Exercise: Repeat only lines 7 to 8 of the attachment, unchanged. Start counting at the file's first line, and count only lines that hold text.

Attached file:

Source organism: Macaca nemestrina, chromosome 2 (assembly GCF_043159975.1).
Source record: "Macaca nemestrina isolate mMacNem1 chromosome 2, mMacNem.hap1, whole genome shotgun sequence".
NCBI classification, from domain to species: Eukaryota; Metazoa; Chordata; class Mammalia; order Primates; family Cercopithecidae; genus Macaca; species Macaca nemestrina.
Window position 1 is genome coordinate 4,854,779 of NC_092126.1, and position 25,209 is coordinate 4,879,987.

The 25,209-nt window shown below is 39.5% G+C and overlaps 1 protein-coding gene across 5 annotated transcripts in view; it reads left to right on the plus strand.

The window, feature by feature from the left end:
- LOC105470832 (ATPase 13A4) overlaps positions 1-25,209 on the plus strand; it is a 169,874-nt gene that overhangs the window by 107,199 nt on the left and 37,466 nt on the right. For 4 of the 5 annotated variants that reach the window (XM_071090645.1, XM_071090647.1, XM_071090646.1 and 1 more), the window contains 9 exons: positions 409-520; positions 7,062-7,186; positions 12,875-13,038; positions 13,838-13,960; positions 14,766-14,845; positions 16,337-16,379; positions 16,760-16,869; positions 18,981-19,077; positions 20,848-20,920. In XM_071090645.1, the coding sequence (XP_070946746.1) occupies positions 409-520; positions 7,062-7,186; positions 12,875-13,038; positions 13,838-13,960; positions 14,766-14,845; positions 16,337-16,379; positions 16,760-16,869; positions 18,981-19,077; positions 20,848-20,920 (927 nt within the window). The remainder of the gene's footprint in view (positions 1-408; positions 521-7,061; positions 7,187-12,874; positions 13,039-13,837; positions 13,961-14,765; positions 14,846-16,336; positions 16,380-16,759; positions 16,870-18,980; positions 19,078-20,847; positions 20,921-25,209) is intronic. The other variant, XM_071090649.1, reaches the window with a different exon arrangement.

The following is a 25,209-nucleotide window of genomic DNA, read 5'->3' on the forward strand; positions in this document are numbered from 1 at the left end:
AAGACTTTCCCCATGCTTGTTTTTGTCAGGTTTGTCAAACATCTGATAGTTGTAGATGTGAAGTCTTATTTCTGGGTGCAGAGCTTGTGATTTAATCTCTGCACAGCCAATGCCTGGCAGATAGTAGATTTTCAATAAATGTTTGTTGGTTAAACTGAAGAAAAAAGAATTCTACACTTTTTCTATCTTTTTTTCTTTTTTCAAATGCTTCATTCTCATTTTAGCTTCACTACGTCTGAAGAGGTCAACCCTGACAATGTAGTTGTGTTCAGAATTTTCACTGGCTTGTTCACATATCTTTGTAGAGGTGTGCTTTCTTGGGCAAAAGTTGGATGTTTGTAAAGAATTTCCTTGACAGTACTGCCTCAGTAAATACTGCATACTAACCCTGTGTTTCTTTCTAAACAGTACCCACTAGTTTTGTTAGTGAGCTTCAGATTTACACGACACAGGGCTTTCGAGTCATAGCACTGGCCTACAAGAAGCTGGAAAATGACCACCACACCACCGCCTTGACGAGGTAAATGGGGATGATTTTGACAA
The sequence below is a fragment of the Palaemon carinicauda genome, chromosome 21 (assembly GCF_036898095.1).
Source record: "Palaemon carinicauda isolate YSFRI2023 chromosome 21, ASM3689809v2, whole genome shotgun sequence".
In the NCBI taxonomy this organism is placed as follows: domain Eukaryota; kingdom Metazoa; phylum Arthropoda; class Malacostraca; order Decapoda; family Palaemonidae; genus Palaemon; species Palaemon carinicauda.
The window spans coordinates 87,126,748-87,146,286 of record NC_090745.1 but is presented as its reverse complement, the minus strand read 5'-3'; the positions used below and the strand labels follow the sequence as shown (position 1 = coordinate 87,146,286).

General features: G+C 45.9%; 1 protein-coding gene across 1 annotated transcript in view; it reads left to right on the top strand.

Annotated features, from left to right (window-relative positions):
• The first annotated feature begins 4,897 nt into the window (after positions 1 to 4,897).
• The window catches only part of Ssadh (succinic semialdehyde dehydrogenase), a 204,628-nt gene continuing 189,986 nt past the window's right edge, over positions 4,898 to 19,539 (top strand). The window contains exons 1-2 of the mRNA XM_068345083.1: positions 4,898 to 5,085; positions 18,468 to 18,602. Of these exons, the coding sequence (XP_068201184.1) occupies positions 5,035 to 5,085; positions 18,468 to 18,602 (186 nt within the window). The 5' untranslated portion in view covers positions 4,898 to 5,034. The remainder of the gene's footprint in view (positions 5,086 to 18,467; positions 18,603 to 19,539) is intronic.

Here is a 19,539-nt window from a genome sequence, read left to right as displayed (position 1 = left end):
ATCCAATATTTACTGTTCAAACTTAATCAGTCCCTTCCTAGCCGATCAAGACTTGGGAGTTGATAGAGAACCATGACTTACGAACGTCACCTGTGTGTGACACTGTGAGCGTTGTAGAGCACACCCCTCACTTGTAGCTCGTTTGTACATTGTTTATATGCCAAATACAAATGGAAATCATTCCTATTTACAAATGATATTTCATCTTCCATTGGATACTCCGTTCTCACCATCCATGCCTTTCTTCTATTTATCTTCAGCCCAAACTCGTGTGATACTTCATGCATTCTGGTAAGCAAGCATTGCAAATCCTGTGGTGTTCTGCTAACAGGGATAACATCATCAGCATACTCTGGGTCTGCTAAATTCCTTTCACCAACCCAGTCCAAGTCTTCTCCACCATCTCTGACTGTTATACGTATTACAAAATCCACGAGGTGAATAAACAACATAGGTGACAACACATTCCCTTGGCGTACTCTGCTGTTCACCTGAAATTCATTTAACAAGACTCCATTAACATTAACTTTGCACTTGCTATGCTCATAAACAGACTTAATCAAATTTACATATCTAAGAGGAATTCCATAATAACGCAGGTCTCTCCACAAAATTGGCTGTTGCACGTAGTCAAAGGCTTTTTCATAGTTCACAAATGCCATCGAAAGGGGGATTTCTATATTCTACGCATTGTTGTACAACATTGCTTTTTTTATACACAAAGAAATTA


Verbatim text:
- LOC105470832 (ATPase 13A4) overlaps positions 1-25,209 on the plus strand; it is a 169,874-nt gene that overhangs the window by 107,199 nt on the left and 37,466 nt on the right. For 4 of the 5 annotated variants that reach the window (XM_071090645.1, XM_071090647.1, XM_071090646.1 and 1 more), the window contains 9 exons: positions 409-520; positions 7,062-7,186; positions 12,875-13,038; positions 13,838-13,960; positions 14,766-14,845; positions 16,337-16,379; positions 16,760-16,869; positions 18,981-19,077; positions 20,848-20,920. In XM_071090645.1, the coding sequence (XP_070946746.1) occupies positions 409-520; positions 7,062-7,186; positions 12,875-13,038; positions 13,838-13,960; positions 14,766-14,845; positions 16,337-16,379; positions 16,760-16,869; positions 18,981-19,077; positions 20,848-20,920 (927 nt within the window). The remainder of the gene's footprint in view (positions 1-408; positions 521-7,061; positions 7,187-12,874; positions 13,039-13,837; positions 13,961-14,765; positions 14,846-16,336; positions 16,380-16,759; positions 16,870-18,980; positions 19,078-20,847; positions 20,921-25,209) is intronic. The other variant, XM_071090649.1, reaches the window with a different exon arrangement.

The following is a 25,209-nucleotide window of genomic DNA, read 5'->3' on the forward strand; positions in this document are numbered from 1 at the left end: